The reports were true.
No, the reports were false, as they said Uber would start at the end of August
To fix the internet, Laurie Voss, CTO and cofounder of NPM, took the "unprecedented" step of restoring the unpublished left-pad 0.0.3 that apps required.
Yes, percentages mask two big factors: generational bias and the basket of goods. With the number of good-paying jobs shrinking due to globalization and automation, the few remaining jobs are going to Boomers and GenX'ers who have experience, shutting out GenY/Millennials and GenZ. At the same time, the basket of goods those younger generations are facing is skewed due to college tuition outpacing average inflation.
Thus the younger generations are facing the double whammy of fewer jobs and a basket more expensive than average. This has led to the term https://www.reddit.com/r/lostgeneration/.
50% rise in eight years? That's only 1.5^0.125 = 5.2%/year. That's less than the rise in college tuition. For the extremes of the range, there is the ridiculously low CPI of 10% over eight years and the ridiculously high ShadowStats.com of 100% over eight years (view page source to see the hidden value). The geometric mean of those two extremes is sqrt(1.1*2.0)=48%.
Maybe 50% over eight years (5.2%/year) is in fact overstating actual inflation, but it's far from self-evident. By just stating the number and expecting people to be shocked, Mark O'Neill is, intentionally or not, advancing the wage-suppression-through-inflation scam.
His model is way too weak.
We further assume that a leak of information from any conspirator is sufficient to expose the conspiracy and render it redundant
So any single person acting alone, of any stature in society, can bust open a conspiracy and get it on CNN?
The problems with this model are many:
1. It ignores authority and credibility of the leaker
2. It ignores the reach of the leaker
3. It does not define when a conspiracy theory has been proven (e.g. a reasonable definition is whether a specified percentage of the population understand the conspiracy to be true)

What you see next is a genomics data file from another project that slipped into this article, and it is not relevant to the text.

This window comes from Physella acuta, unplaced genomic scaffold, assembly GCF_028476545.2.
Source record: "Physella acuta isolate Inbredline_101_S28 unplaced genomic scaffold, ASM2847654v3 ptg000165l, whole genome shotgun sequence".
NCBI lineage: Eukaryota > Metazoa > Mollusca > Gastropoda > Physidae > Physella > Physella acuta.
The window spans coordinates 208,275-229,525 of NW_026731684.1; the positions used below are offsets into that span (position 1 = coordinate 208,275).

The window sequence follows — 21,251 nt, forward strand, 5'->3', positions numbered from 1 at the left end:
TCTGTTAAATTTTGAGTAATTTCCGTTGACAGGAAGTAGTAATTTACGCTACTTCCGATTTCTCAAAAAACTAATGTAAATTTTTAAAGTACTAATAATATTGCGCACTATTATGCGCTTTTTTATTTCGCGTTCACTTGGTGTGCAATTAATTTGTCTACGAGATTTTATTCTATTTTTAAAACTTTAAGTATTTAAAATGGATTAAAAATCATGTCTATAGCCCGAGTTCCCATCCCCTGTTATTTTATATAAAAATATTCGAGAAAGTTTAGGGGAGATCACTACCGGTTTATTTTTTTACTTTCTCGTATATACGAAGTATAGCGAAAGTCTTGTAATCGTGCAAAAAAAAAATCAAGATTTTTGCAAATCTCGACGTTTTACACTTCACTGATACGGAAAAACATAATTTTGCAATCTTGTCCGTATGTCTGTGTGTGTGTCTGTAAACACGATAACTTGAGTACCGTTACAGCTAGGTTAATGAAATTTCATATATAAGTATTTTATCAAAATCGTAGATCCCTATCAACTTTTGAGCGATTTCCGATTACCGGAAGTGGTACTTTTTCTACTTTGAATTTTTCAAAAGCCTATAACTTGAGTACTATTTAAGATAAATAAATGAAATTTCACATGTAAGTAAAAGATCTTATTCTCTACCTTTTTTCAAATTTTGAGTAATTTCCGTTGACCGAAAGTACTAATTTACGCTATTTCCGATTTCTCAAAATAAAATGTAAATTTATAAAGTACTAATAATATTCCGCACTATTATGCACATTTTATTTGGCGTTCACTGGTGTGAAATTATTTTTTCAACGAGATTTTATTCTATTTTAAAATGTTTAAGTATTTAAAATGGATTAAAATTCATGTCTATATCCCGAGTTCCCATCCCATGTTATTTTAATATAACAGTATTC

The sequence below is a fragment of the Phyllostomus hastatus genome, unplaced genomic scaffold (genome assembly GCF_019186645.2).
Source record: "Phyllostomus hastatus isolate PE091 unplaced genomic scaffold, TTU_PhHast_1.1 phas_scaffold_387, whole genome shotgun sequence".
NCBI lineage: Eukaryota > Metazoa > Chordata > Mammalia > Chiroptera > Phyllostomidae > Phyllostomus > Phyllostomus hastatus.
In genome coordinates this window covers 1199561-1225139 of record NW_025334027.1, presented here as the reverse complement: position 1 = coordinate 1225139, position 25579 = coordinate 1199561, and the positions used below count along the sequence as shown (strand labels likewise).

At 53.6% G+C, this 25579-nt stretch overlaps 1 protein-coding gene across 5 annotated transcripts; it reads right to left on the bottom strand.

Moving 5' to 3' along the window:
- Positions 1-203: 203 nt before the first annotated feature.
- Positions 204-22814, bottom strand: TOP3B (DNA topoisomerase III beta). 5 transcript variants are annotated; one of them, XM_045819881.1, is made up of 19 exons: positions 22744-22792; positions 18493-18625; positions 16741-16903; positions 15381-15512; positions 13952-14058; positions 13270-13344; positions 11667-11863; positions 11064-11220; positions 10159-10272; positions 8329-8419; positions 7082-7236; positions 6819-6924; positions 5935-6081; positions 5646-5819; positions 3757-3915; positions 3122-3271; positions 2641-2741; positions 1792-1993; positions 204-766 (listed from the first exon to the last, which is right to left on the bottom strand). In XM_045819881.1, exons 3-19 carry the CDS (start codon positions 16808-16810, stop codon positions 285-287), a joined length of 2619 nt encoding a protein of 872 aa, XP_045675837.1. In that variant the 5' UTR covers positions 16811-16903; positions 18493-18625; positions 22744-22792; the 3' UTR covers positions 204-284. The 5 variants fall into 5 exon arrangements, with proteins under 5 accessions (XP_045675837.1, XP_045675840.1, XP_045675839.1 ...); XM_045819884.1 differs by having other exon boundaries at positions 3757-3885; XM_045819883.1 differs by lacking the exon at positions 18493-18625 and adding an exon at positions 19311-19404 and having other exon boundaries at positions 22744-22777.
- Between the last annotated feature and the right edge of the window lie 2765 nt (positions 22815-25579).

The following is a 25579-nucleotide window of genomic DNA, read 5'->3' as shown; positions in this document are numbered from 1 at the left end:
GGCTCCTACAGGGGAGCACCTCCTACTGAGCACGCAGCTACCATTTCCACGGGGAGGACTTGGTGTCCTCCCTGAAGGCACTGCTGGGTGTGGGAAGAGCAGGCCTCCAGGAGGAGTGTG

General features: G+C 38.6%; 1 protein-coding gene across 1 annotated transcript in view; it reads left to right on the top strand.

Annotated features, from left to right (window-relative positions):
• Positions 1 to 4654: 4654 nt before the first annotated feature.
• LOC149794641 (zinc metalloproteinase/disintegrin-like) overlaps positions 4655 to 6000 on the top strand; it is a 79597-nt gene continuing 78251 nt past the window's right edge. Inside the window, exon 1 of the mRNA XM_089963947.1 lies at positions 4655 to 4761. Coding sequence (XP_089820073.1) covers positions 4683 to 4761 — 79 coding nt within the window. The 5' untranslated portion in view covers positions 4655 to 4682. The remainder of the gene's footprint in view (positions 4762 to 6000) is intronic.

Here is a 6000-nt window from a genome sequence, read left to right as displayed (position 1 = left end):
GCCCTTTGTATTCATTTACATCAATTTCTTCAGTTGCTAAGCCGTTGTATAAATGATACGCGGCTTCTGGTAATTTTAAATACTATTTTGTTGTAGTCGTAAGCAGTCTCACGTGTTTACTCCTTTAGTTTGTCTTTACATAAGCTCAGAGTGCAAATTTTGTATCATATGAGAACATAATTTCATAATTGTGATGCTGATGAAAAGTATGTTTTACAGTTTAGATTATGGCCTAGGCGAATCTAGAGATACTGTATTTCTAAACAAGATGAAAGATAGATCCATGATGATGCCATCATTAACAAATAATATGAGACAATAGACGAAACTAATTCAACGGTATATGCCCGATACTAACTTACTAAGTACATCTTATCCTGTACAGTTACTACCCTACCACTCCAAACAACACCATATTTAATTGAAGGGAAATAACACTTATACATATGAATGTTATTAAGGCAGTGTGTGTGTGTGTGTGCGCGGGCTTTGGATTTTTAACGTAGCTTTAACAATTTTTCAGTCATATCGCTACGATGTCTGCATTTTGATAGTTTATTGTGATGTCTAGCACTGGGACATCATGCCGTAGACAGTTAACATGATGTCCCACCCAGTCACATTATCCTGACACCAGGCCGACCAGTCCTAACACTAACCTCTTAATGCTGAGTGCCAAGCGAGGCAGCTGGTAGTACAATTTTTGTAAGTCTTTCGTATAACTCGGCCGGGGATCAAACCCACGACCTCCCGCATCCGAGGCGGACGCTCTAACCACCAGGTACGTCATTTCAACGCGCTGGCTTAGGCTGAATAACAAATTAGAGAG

For example, to use one of the examples of a true conspiracy the author used, the NSA:
The National Security Agency (NSA) PRISM affair—The staggering extent of spying by the NSA and its allies on civilian internet users was exposed by contractor Edward Snowden in 2013.
That's just factually wrong. It was substantially exposed on PBS in 2007. Why am I quoting PBS? Because I know it is perceived as an authoritative source. Why do most people not know about this? Because PBS lacks the reach.
Both authoratativeness and reach are required to expose a conspiracy. And once these two elements are added into the model, then one is forced to accept a non-trivial definition of conspiracy-proven-true by setting a threshold of population who believes (and not simply saying one leaker implies the whole world instantaneously and fully believes).
The Trolley Problem is a red herring that distracts from the real danger: government remote-controlled detainment of political opponents, as depicted in Minority Report. Plus, any number of variations: script-kiddies hacking, drug cartel kidnapping, kidnapping/trafficking of women/children, murder-for-hire (drive off cliff), nation-state espionage and assassination. When major crimes, and not just credit card scams, become available to the push of a button, the risk threshold to the criminal is lowered for heinous crimes.
In addition Beazley point out that the piracy lawsuit was filed November last year, several days before the December 1, 2014 date the insurance policy began.
Stinginess with privileges is kindness in disguise. -- Guide to VAX/VMS Security, Sep. 1984